God has blessed each of us with traits, talents, and spiritual gifts that make us special. Just as we thank God for our material and physical blessings, we should also offer gratitude for our unique gifts and abilities.
As Thanksgiving approaches, take time to consider which spiritual gifts God has given each of your family members. Observe them as they interact with others and perform tasks. What excites and satisfies your kids? What challenges them or makes them proud? Offer choices and don’t compare children’s strengths or interests to other people’s. Finally, provide varied opportunities for kids to use their gifts and to grow passionate about serving. Evaluate what they like best about each experience and why.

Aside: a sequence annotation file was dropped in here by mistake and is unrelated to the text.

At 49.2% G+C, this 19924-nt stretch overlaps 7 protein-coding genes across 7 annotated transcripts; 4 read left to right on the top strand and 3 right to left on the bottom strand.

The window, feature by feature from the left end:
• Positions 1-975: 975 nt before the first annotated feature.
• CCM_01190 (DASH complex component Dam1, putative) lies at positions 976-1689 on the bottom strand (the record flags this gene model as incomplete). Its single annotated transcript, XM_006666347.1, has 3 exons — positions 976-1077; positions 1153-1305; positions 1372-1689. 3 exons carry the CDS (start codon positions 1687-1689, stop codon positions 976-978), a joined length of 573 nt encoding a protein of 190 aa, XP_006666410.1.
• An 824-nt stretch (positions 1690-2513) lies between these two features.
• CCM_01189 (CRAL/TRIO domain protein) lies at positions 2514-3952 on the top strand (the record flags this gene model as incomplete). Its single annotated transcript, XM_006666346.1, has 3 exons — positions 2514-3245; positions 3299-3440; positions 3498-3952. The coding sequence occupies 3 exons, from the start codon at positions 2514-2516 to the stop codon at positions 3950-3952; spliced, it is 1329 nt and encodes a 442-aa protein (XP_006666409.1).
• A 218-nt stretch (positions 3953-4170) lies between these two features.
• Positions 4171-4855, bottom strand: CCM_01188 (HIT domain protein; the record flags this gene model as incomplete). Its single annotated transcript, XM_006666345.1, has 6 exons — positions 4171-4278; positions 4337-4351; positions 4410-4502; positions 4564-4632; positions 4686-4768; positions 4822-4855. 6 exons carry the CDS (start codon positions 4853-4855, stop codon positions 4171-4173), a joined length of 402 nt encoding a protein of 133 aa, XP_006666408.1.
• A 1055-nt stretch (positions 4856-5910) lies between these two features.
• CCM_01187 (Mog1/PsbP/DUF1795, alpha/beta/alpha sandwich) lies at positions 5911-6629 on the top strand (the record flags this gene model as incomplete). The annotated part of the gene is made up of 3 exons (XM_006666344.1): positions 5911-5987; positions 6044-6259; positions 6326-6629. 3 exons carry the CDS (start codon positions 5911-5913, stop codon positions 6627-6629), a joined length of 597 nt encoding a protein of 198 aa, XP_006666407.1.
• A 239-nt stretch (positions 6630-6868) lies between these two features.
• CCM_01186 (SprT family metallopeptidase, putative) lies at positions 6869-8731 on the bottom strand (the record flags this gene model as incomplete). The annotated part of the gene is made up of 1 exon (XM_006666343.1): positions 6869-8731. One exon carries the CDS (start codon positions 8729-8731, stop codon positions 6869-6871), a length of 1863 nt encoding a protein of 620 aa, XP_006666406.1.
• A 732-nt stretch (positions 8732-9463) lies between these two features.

For a biblical primer on spiritual gifts, read passages such as Romans 12:4-8; 1 Corinthians 12:12-31; and Ephesians 4:11-16. Share some of these verses with your children and get their opinions about which gifts they think they have—or would like to develop.
• 68% of Christians say they’ve heard of spiritual gifts.
• The most commonly claimed spiritual gifts are teaching (9%), service (8%), and faith (7%). The least commonly claimed spiritual gifts are leadership (2%) and evangelism (1%).
• Gifts people claim that aren’t listed in Bible passages about spiritual gifts include singing, patience, happiness, creativity, and health.
(Barna Research Group)